SXPipe is a language for building Simple XML Pipelines and a Java toolkit that implements it. This is hardly a new idea; a quick web search will turn up a number of similar projects. I’ve written elsewhere about why I did it and why I think pipelines are important. This essay just describes SXPipe.

SXPipe is a language for building Simple XML Pipelines and a Java toolkit that implements it. This is hardly a new idea; a quick web search will turn up a number of similar projects. I’ve written elsewhere about why I did it and why I think pipelines are important. This essay just describes SXPipe.

SXPipe loads a document, subjects it to a number of processing stages, and (usually) writes out the result. Along the way, stages may load additional documents, but the essential model is that a pipeline functions as a simple linear sequence of operations over an Infoset. (Pragmatically, the Infoset is modelled with a Document object from the W3C Document Object Model.)

A few words about what SXPipe isn’t:

  1. SXPipe isn’t implemented as a series of SAX Filters, instead the stages of the pipeline operate by passing Infosets along.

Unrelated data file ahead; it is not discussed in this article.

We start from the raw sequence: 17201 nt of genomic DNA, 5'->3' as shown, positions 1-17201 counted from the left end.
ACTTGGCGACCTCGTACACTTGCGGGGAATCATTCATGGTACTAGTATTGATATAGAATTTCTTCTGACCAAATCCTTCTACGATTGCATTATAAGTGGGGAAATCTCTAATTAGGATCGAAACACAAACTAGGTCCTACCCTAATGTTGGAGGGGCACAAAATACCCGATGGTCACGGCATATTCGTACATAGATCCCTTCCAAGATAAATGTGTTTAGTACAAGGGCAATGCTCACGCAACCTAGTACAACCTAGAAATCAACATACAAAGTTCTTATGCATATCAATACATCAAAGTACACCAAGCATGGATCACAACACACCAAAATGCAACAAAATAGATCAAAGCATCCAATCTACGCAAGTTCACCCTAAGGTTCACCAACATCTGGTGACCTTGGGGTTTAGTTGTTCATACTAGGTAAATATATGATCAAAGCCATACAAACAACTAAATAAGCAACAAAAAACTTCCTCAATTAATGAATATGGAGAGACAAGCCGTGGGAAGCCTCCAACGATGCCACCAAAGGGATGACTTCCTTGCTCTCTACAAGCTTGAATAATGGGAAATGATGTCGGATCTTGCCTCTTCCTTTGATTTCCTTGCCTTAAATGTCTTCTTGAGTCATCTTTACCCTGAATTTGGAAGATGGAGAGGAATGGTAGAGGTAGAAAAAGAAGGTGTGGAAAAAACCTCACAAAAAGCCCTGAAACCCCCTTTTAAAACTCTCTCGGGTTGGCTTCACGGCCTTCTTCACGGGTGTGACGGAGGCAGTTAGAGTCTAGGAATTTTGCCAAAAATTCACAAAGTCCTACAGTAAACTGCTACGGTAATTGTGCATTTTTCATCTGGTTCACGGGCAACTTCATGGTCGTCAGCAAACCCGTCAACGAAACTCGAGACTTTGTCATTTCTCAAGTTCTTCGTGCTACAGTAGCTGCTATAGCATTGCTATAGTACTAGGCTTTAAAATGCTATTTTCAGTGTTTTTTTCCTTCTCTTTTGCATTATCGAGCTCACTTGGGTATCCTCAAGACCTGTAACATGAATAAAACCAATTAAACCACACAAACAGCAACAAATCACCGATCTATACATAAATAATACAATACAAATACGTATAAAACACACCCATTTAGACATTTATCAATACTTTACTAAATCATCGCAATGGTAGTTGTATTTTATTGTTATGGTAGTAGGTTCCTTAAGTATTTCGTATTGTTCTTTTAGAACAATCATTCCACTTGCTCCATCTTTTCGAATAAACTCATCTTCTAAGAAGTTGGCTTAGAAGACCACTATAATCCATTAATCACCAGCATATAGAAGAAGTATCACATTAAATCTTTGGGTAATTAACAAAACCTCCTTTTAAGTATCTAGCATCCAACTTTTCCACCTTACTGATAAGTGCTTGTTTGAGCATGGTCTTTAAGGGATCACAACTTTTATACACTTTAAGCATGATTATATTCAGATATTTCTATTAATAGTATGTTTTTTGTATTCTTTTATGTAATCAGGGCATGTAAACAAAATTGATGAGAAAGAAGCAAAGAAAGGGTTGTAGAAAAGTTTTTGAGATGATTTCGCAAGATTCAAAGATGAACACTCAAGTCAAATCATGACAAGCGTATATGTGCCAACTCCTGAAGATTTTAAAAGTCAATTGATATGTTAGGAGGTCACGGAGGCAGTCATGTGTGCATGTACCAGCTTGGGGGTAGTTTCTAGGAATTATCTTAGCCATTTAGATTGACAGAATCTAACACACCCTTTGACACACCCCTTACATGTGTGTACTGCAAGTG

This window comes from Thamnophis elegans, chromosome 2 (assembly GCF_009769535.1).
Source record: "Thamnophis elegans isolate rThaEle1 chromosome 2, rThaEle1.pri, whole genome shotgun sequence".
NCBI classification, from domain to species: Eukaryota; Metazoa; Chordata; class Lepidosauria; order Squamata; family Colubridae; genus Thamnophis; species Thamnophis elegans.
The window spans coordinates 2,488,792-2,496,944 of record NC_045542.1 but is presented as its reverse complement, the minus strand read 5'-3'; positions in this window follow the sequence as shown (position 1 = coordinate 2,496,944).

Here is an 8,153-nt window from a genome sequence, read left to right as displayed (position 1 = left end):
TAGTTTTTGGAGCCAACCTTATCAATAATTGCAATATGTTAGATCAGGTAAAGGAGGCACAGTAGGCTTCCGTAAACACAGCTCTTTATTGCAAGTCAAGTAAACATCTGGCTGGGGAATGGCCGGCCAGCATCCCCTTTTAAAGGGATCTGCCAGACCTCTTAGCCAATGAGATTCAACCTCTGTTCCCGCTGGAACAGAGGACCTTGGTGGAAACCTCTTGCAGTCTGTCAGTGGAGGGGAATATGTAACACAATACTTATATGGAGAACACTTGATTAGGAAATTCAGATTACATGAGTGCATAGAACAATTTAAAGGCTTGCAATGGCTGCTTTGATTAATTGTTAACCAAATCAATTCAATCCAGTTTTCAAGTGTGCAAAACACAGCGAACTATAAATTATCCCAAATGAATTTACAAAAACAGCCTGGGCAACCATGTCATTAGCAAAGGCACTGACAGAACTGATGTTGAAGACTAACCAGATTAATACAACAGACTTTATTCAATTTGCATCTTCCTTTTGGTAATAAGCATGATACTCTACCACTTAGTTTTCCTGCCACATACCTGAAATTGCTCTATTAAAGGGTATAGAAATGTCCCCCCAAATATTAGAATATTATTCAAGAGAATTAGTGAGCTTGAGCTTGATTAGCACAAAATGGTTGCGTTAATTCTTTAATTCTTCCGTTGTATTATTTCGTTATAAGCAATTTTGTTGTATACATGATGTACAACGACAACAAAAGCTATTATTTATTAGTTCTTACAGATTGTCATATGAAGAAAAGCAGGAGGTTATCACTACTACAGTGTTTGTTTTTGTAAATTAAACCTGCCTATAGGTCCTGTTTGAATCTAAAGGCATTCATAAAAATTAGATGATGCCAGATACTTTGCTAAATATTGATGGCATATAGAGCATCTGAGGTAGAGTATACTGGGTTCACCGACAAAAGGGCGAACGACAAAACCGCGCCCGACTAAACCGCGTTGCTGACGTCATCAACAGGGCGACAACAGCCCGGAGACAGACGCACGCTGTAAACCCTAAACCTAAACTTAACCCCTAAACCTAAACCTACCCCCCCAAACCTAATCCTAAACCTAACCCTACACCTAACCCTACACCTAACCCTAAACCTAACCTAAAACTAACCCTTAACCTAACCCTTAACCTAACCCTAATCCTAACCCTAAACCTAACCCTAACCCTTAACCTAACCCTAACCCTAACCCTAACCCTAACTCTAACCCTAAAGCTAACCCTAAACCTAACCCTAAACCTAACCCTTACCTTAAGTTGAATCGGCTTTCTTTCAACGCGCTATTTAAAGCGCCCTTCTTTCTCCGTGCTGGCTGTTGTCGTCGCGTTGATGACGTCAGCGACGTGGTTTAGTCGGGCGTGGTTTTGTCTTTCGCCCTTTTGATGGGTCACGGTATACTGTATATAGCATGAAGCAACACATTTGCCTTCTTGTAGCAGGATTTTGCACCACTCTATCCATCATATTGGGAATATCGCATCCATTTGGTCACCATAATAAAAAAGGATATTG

I don’t think there’s anything intrinsicly better (or worse) about this strategy than using SAX Filters, but it feels a little different to me and it makes the stages very simple.

    There are probably good arguments in favor of the SAX approach; certainly a good, streaming pipeline implementation will be able to begin producing output faster and might require a smaller memory footprint, but neither of those things is particularly important to me.

  2. SXPipe isn’t part of a larger framework. It runs from the command line and stands by itself: no web servers, no servlets, no containers, no content management infrastructure. It’s just a pipeline.

    There’s nothing to stop you embedding it in another application, but that’s not how it works now.

  3. SXPipe doesn’t have a complex expression language. It has one very primitive conditionality feature (maybe one too many). You can’t write loops, or track dependencies, or directly instantiate complex nested transformations. It’s just a pipeline.

What’s it good for? It’s good for reasonably straightforward pipelines like this one:

  1<pipeline>
  2<stage process="XInclude"/>
  3<stage process="Transform" stylesheet="profile.xsl"/>
  4<stage process="Validate" schema="schema.rng"/>
  5<stage process="Transform" stylesheet="doc.xsl"/>
  6</pipeline>

It is explicitly a lot simpler than shell scripts, make files, or ant build scripts. Running it requires nothing more complex than the jar file that contains the classes:

  1java Pipeline pipe.xml < input.xml > output.xml

Where pipe.xml contains your pipeline file, like the one shown above, and input.xml and output.xml are your input and output, respectively.

The Language 

The language consists of four elements: <pipeline>, <param>, <stage>, and <choose>. The <pipeline> element is just the document element, <param> lets you set some simple parameters, and <stage> and <choose> do all the actual work.